Cheshire is a ceremonial county in the North West of England. Chester is the county town, and formerly gave its name to the county. The largest town is Warrington, and other major towns include Congleton, Crewe, Ellesmere Port, Macclesfield, Northwich, Runcorn, Sandbach, Widnes, Wilmslow and Winsford. The county is administered as four unitary authorities.
Cheshire occupies a boulder clay plain (pictured) which separates the hills of North Wales from the Peak District of Derbyshire. The county covers an area of 2,343 km2 (905 sq mi), with a high point of 559 m (1,834 ft) elevation. The estimated population is 1,028,600, 19th highest in England, with a population density of 439 people per km2.
The county was created in around 920, but the area has a long history of human occupation dating back to before the last Ice Age. Deva was a major Roman fort, and Cheshire played an important part in the Civil War. Predominantly rural, the county is historically famous for the production of Cheshire cheese, salt and silk. During the 19th century, towns in the north of the county were pioneers of the chemical industry, while Crewe became a major railway junction and engineering facility.
Chester Cathedral is a Church of England cathedral dedicated to Christ and the Blessed Virgin Mary. It became the cathedral of the city of Chester in 1541, and has been the centre of worship, administration, ceremony and music for both city and diocese since that date.
A Christian basilica is believed to have occupied the site in the late Roman era, and an abbey church containing a shrine to St Werburgh, patron saint of the city, was destroyed in 1090.
The present cathedral was formerly the abbey church of a Benedictine monastery founded by Hugh Lupus in 1093. The existing building in New Red Sandstone dates from between the foundation and the early 1500s. Monastic buildings survive to the north of the cathedral. Extensive restorations were carried out during the 19th century, notably by George Gilbert Scott, and a free-standing bell tower was added in the 1970s. The site is a major tourist attraction, and the cathedral is used for concerts and exhibitions.
The 61 listed buildings in Runcorn urban area include two at Grade I, nine at Grade II* and 50 at Grade II. Runcorn's earliest listed buildings, Halton Castle and Norton Priory, date from the 11th and 12th centuries and are now in ruins. The oldest standing building, the Seneschal's House, dates from 1598. Other early buildings include ones relating to stately homes, such as the loggia and ice house in the grounds of Norton Priory; domestic buildings, such as Halton Old Hall, and church-related buildings, such as Halton Vicarage and the Chesshyre Library.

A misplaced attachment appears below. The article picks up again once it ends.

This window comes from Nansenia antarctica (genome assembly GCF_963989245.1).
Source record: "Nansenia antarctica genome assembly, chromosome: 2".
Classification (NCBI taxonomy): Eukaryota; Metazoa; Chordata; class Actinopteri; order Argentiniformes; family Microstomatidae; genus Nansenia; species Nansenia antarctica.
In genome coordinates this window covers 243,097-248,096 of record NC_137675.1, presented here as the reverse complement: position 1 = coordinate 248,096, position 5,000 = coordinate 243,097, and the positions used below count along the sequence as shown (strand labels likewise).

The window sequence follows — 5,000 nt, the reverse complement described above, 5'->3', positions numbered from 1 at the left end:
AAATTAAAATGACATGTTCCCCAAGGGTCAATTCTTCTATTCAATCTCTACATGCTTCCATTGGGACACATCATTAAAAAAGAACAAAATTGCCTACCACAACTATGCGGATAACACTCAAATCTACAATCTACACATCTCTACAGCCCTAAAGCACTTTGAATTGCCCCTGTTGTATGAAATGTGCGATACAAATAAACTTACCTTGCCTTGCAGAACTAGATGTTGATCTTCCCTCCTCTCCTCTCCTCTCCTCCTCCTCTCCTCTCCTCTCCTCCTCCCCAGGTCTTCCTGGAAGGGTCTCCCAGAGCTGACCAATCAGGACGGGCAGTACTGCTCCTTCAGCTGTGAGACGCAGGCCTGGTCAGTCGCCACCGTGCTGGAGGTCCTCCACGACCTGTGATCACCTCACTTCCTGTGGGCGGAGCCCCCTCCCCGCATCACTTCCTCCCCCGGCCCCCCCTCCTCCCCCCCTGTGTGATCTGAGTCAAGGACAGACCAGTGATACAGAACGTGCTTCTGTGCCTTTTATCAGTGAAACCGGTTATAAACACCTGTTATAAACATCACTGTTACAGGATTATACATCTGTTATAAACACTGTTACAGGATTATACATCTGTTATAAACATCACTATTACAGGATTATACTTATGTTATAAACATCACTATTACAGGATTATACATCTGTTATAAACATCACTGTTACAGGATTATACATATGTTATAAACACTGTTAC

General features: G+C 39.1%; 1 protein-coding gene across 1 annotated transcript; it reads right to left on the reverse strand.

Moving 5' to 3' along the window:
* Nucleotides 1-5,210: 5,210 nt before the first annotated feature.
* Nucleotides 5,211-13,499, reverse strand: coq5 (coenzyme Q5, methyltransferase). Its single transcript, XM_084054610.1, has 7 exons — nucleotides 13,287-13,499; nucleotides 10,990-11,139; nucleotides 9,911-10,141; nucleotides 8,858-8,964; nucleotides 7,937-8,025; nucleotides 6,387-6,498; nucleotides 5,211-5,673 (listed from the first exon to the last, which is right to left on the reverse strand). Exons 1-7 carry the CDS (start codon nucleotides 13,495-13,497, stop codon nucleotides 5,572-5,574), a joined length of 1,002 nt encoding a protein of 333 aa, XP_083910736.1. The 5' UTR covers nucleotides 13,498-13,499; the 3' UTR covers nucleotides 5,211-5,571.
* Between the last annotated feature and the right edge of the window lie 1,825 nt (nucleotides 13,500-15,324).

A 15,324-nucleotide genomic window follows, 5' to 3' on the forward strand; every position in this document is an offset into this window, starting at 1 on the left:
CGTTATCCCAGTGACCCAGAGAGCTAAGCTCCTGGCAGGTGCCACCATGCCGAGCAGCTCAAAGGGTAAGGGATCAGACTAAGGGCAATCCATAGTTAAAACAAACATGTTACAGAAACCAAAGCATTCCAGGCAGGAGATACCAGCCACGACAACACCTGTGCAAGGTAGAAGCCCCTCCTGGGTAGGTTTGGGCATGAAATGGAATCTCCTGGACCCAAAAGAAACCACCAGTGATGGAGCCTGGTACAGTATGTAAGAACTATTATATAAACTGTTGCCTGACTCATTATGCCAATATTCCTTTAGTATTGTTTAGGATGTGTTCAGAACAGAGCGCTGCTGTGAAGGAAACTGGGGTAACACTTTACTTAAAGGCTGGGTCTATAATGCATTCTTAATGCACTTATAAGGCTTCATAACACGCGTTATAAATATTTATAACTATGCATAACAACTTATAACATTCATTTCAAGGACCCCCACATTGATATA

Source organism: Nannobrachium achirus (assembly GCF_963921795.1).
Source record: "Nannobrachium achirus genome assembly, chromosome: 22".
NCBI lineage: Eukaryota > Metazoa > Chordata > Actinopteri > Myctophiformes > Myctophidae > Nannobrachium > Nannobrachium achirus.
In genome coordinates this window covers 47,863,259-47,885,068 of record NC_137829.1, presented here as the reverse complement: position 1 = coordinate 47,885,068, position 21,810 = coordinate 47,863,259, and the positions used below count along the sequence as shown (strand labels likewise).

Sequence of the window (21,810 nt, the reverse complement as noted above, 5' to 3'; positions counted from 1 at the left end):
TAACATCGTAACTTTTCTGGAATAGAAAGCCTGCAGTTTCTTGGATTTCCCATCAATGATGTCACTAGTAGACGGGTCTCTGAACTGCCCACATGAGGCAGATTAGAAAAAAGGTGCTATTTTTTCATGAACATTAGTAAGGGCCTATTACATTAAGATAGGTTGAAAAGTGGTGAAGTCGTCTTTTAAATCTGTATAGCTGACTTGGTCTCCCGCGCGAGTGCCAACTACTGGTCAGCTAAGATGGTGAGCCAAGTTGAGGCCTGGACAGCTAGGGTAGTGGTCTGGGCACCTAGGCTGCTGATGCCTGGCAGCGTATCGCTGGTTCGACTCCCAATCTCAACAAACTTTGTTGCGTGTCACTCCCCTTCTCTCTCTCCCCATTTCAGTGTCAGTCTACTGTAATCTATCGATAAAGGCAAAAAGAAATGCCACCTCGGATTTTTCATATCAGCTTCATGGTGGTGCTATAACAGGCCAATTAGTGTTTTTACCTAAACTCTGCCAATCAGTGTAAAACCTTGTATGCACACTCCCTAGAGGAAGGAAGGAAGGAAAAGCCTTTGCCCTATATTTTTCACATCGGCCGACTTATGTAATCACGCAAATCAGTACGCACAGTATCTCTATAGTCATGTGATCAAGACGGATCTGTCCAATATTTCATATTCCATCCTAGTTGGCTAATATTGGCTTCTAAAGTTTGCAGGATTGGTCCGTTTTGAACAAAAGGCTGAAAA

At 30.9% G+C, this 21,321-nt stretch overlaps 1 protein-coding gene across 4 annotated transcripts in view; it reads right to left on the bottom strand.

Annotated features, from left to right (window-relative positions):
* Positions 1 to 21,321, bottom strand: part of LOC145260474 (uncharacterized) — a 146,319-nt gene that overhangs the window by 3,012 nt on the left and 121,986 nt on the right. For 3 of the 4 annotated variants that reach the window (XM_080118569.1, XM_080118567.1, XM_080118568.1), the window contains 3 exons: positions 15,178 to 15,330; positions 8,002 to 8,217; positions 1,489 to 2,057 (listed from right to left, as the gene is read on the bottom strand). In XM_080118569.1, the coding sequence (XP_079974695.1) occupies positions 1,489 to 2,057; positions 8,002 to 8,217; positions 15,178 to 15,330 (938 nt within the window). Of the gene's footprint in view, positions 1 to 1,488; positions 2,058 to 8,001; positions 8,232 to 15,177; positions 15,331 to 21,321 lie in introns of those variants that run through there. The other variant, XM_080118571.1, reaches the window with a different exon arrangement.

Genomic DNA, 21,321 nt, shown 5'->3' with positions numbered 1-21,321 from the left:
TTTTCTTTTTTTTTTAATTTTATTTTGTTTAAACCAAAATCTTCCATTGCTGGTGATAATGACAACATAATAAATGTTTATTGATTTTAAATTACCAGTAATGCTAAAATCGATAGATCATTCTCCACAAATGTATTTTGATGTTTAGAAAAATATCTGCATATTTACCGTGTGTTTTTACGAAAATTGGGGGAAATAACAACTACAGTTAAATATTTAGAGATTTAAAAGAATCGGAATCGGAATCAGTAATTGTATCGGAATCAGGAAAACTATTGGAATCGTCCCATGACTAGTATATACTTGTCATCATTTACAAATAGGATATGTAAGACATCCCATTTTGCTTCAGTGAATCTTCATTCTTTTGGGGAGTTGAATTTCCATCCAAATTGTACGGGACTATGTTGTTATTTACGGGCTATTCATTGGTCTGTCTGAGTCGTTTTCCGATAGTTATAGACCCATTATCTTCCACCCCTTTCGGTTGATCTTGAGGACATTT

The diversity of Runcorn's buildings increased during the Industrial Revolution. Structures such as Bridgewater House were associated with industry, while large domestic buildings such as Halton Grange were financed by the new wealth created. The enlarged town required new civic buildings and transport infrastructure such as the railway bridge (pictured) and the tide dock, while the needs of the growing population were met by structures such as Norton Water Tower. The most recent listed structure is the Silver Jubilee Bridge, constructed in 1961.
John Douglas (11 April 1830 – 23 May 1911) was an English architect, practising in Chester. Pevsner described him, without qualification, as "the best Cheshire architect".
Born in Sandiway, his father was a former labourer who rose to be a surveyor. He trained with Edmund Sharpe and Edward Graham Paley in Lancaster, and later practised with Paley. Other early influences included Pugin and the Cambridge Camden Society. He set up his own practice in Chester in 1860, working with Daniel Fordham, Charles Minshall and his two surviving sons. His early buildings were High Victorian; he later became an important practitioner of the half-timbered revival style.
Douglas' most popular works are the black-and-white buildings on Chester's St Werburgh Street and the nearby Eastgate Clock. Many of his works are on the Eaton Hall estate of the 1st Duke of Westminster, an important patron. He also designed churches, large houses and many smaller properties.
19 January: Cheshire Constabulary announces that it is investigating more than 200 reports of alleged sex abuse involving 83 young footballers.
15 January: A memorial to Thomas Mottershead VC, DCM is unveiled in Victoria Park, Widnes.
10 January: Cheshire East, Cheshire West and Chester and Warrington gain "cultural destination" recognition from the Arts Council and VisitEngland, with a £300,000 grant to improve arts and culture provision across the county.
2 January: Government plans for a new garden village at Handforth are announced.
15 December: The first phase of the Barons Quay retail and leisure complex opens in Northwich.
15 December: Cheshire East's revised local plan, including 36,000 new houses, is approved by the government planning inspector.
5 December: The Macclesfield-born sculptor Helen Marten wins the Turner Prize, shortly after winning the inaugural Hepworth Prize.
29 November: Chester wins the EC's Access City Award for the city's ease of access by the elderly or disabled.
28 November: Cyclists Jason Kenny, Laura Kenny and Sarah Storey are shortlisted for the BBC Sports Personality of the Year Award.
- [Alice] went on. "Would you tell me, please, which way I ought to go from here?"
- "That depends a good deal on where you want to get to," said the Cat.
- "I don't much care where –" said Alice.
- "Then it doesn't matter which way you go," said the Cat.
- "– so long as I get somewhere," Alice added as an explanation.
- "Oh, you're sure to do that," said the Cat, "if you only walk long enough."
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